Wild Life


Tuesday 11th May 2010

Ok, prepare for part two. Have you all got cups of tea and biscuits at the ready? No? How about a glass of wine? Comfy chairs are a must.

Despite the many ups and downs of my job (see my previous post), I am extremely lucky to have a fantastic groups of friends to hang out with on weekends. These friends are not only kind and sympathetic to my stressful work-related drama, but more importantly, DO NOT WORK WITH ME! While I like my colleagues (most of them), there’s nothing worse than only socialising with work friends – cos you never end up talking about anything except work. However my friends in Delhi know nothing except that which I tell them about work (which, lets face it, is everything, cos I’m a talker!), but so it’s utterly refreshing to be able to get away from it all and spend my weekends talking about fun and different things that are in no way related to my personal vortex of drama! (I seem to attract it like a black hole….)

One of my friends, P, runs a company over here called Knowledge Must that organises proper off-the-beaten track trips and excursions, extremely cheap deals, and fantastic experiences. He and his colleague D both speak fluent Hindi, and so can find out the best places to go from the locals. So, that is how I found myself last Friday night sitting on a train with 7 friends heading down to Madhya Pradesh, the state below ours (we are in Uttar Pradesh). MP is known as the ‘heart of India’, as it is almost exactly in the centre, and is known for it’s beautiful national parks, forests, jungles, and wildlife. We took the overnight sleeper train on Friday night, spent two extremely full days at Gandhi Sagar National Park, and then took another night train back on Sunday night, getting back on Monday morning, in plenty of time for work.

The park itself is mostly sub-tropical forest, and very popular with tourists hoping to spot a tiger or leopard, as well as gharials (a special type of crocodile), monkeys and all sorts of other creatures. However, as it is currently the dry season, it’s very dry, dusty and brown, and doesn’t look remotely jungle-y. Furthermore it’s far too hot for tourists, and the tiny town where we stayed was so far off the beaten track you’d need a telescope to see it! There were no guesthouses or anything there, so P had arranged for us to stay at a Government Guest-House reserved for visiting officials etc. The last foreigners to visit came 10 years ago, when the German engineers who built the dam had stayed there. The river that runs through the state, and on into several other states has been dammed twice in the park, to create a big lake and then a smaller lake.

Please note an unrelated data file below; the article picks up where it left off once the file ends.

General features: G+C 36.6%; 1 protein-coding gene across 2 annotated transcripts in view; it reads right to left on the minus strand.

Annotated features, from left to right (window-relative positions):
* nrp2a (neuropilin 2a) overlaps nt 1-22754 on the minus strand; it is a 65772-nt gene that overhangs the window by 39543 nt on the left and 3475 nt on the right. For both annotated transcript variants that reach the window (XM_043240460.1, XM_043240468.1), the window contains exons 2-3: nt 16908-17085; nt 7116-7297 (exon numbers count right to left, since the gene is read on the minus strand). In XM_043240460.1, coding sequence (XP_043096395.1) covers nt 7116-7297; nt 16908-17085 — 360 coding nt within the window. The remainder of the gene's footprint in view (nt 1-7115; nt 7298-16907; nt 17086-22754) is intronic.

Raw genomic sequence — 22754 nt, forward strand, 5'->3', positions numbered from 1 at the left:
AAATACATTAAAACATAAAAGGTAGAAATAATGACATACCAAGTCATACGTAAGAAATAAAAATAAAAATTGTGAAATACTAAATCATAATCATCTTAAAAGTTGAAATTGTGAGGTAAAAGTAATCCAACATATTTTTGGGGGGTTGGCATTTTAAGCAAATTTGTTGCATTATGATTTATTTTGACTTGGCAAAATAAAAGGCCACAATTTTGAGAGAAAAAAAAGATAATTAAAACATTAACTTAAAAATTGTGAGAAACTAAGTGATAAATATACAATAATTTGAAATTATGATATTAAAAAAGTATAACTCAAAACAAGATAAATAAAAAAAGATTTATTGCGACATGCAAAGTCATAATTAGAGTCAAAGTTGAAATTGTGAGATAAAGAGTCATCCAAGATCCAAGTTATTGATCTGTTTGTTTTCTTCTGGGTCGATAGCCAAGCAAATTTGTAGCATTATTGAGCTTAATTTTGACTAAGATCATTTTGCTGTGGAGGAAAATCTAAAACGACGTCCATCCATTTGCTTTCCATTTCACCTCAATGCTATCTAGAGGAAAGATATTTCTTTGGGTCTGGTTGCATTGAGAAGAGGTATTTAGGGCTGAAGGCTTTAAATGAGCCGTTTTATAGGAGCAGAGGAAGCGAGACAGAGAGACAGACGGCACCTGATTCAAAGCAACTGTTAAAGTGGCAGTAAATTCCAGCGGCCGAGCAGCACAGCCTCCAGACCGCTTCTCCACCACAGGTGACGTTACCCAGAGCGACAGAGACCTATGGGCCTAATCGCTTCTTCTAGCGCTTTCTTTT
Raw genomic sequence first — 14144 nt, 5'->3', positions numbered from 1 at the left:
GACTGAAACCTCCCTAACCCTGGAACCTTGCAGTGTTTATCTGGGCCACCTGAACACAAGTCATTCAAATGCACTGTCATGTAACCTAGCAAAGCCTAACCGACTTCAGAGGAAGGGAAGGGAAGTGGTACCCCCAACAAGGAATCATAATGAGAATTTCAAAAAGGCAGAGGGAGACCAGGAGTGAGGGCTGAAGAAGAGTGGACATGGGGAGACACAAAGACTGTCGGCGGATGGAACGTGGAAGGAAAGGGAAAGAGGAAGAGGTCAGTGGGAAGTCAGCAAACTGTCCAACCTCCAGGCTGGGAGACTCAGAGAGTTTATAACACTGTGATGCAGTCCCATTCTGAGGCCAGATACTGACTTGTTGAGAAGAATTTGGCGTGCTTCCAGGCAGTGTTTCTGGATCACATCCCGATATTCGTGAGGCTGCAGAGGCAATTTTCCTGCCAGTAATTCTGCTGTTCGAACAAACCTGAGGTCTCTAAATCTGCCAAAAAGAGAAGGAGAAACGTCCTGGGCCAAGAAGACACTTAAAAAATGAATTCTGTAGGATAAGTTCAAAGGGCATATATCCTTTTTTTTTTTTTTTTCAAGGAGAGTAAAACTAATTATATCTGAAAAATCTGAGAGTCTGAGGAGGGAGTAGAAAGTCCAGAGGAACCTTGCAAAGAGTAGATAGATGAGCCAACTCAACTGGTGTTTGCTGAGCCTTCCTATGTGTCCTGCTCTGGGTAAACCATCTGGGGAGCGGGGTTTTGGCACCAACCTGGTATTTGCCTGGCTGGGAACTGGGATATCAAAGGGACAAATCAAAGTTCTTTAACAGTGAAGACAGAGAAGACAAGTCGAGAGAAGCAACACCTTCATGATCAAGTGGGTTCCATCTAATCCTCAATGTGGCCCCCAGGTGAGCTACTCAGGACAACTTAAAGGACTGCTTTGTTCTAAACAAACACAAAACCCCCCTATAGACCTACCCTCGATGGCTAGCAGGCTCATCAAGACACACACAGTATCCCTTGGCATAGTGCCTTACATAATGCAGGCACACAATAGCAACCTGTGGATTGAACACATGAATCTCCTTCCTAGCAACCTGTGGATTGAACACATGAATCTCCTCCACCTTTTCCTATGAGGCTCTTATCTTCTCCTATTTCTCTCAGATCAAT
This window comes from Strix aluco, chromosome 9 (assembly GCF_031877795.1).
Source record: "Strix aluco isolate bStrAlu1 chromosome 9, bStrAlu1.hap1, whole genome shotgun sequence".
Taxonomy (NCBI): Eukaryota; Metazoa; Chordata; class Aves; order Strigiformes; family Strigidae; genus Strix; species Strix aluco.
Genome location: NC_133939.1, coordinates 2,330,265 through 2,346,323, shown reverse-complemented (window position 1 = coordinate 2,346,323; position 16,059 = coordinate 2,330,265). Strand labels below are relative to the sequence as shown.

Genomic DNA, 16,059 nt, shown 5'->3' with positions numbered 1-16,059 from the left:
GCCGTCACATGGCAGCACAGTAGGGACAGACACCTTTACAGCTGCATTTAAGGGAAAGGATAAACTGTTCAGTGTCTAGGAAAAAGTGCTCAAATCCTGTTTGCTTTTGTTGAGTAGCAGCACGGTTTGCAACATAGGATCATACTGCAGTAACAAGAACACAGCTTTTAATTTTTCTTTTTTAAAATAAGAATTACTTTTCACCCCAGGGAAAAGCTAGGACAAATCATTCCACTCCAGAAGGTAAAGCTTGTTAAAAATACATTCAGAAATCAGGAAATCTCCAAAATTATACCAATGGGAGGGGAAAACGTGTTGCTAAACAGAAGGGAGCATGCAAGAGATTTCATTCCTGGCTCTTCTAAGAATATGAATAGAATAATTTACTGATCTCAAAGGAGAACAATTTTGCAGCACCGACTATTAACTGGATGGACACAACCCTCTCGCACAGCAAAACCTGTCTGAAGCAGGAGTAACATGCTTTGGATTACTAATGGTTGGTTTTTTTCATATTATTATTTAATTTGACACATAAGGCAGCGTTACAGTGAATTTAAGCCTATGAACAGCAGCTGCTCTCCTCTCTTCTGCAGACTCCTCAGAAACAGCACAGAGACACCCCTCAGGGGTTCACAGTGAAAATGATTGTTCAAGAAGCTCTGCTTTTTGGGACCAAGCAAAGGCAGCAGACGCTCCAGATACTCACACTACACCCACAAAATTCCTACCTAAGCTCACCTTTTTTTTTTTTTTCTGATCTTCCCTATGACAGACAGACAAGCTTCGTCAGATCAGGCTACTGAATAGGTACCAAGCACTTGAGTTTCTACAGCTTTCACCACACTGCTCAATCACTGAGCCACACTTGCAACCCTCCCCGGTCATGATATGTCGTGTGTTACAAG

We arrived at about 6am on Saturday morning, in a small town called Bhawani Mandi, and piled into a big landcruiser with our driver for the weekend. We stopped in another town (I don’t know any of their names) for some breakfast and walked around, looking at the temples and watching the town waking up around us. We arrived at our guesthouse, and after filling in the paperwork for the local officials, we had a tasty lunch and then headed to the lake to swim.

The boys had been teasing me, as I was a bit concerned about crocodiles in the lake, but they assured me there weren’t really any in the lake where we were going to swim (we ended up in the smaller lake, right next to the dam). It was here that I came up against my first obstacle: Seaweed.

The first 10 metres or so of water next to the shore was completely clogged with thick nasty, slimy seaweed (or lake-weed, or pondweed?). For those of you who are not aware of this, I happen to have a fairly extreme aversion to seaweed, a total and utter fear of it in fact, a phobia, if you will. Oceans, Lakes, Rivers, practically any body of water that isn’t a nice clean confined swimming pool is jam-packed with nasty, evil and potentially deadly things. And there is nothing worse than floating alone in a giant, deep body of water and feeling something suddenly brush against your leg. Your thought processes and all of your senses go crazy. “Shark?! Crocodile?! Flesh-eating deranged fish? Instantly lethal jellyfish?!” The possibilities are practically endless, and as you attempt to drift casually away from the cloud of urine that has inexplicably appeared around you, you realise it’s….seaweed. Relieved? No! Because it’s everywhere, twining it’s nasty slimy weedy bits around your arms, legs and neck, and forcing you to re-live the horror and panic over and over and over again.